Journal article

A Reappraisal of Success Factors for Olympic Cross-Country Skiing.

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Author list: Holmberg, Hans-Christer

Publication year: 2014

Start page: 117

End page: 121

Number of pages: 5

ISSN: 1555-0265

DOI: http://dx.doi.org/10.1123/IJSPP.2013-0373

View additional information: View in Web of Science


Abstract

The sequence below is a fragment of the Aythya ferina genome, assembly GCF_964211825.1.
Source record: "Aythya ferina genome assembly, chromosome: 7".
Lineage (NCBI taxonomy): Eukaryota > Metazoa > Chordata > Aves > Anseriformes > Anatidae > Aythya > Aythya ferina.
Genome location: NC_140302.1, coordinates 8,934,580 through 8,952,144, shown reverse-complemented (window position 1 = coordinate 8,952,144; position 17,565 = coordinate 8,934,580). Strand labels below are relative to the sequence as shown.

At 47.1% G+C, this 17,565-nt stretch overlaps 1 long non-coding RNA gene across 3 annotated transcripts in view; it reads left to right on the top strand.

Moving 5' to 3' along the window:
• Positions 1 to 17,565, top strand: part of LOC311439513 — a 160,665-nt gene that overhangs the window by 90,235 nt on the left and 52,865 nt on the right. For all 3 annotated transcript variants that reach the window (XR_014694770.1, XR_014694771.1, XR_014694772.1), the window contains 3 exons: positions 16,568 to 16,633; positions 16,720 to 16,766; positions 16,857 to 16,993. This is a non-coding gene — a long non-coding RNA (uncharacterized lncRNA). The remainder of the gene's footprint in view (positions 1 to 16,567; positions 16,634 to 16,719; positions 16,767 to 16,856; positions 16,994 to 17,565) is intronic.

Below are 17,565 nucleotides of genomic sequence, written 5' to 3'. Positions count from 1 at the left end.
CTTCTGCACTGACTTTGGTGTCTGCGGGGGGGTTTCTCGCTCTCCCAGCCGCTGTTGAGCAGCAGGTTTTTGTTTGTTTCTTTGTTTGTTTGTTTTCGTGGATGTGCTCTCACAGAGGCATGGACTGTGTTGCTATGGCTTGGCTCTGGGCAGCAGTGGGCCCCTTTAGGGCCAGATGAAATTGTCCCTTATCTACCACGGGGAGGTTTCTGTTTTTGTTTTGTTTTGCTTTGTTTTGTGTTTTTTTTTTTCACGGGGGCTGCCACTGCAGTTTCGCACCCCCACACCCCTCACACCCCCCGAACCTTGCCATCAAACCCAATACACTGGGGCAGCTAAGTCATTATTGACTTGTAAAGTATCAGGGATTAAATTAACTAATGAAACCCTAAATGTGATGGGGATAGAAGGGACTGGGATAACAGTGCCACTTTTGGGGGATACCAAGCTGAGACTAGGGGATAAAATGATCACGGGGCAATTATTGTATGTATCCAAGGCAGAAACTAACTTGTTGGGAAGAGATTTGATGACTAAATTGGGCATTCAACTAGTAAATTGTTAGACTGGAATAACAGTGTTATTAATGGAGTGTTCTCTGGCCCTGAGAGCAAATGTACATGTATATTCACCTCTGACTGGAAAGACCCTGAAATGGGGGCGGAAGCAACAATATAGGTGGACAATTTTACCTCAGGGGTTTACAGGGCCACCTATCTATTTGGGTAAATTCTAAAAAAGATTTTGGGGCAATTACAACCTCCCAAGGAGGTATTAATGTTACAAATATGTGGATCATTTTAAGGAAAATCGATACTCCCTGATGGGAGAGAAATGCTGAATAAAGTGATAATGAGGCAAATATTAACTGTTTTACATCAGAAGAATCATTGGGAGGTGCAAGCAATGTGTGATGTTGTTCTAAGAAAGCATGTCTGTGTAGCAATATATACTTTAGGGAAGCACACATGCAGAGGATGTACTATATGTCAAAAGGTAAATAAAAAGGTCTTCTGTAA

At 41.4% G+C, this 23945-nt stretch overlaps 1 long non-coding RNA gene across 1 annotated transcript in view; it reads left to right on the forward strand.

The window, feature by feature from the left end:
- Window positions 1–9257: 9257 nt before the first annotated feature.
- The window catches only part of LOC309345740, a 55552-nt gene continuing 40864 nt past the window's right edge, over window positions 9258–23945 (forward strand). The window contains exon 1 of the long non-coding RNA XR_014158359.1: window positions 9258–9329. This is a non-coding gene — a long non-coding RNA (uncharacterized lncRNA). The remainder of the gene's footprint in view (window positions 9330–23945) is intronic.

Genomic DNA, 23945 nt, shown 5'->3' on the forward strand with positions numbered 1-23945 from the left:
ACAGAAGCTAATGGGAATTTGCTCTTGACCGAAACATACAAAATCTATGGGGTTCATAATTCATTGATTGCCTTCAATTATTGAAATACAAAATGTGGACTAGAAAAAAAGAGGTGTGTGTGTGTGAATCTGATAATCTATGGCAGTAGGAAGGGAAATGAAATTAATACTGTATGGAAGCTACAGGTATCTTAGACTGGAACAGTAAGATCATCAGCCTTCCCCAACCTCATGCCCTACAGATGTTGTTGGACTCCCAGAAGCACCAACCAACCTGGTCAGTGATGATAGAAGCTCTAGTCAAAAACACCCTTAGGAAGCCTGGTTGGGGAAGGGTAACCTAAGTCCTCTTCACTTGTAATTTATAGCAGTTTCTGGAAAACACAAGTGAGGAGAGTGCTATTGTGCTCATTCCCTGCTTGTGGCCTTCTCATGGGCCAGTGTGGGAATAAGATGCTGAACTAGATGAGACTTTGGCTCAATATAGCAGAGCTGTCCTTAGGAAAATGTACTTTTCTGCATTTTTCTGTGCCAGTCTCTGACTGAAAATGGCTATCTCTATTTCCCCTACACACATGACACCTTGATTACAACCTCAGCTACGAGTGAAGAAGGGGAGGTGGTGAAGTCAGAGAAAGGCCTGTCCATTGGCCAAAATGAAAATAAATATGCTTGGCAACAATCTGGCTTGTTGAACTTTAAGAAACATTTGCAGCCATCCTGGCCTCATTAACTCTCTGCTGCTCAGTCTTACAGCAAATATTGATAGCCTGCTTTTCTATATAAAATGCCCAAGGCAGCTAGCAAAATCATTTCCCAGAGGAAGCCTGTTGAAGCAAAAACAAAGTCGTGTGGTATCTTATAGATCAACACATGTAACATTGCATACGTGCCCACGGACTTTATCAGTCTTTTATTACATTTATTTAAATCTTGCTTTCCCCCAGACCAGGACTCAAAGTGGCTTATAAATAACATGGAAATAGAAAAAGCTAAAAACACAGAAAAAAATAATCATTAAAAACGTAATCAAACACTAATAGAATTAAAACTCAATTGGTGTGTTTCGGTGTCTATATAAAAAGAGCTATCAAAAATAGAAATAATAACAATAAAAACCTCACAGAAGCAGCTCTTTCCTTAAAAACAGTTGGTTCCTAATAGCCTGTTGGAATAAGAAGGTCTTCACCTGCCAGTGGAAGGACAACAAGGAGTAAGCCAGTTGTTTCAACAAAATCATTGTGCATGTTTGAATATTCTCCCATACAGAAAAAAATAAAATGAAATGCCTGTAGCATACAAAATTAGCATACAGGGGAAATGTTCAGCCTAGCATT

Cross-country skiing has been an Olympic event since the first Winter Games in Chamonix in 1924. Due to more effective training and tremendous improvements in equipment and track preparation, the speed of Olympic cross-country ski races has increased more than that of any other Olympic endurance sport. Moreover, pursuit, mass-start and sprint races have been introduced. Indeed, ten of the twelve current Olympic competitions in cross-country skiing involve mass-starts, in which tactics play a major role and the outcome is often decided in the final sprint. Accordingly, reappraisal of the success factors for performance in this context is required. The very high aerobic capacity (VO2max) of many of todays world-class skiers is similar that of their predecessors. At the same time, the new events provide more opportunities to profit from anaerobic capacity, upper-body power, high-speed techniques and ""tactical flexibility"". The wide range of speeds and slopes involved in cross-country skiing require skiers to continuously alternate between and adapt different sub-techniques during a race. This technical complexity places a premium on efficiency. The relative amounts of endurance training performed at different levels of intensity have remained essentially constant during the past four decades. However, in preparation for the Sochi Olympics in 2014 cross-country skiers are performing more endurance training on roller skis on competition-specific terrain, placing greater focus on upper-body power and more systematically perform strength training and skiing at high speeds than previously.


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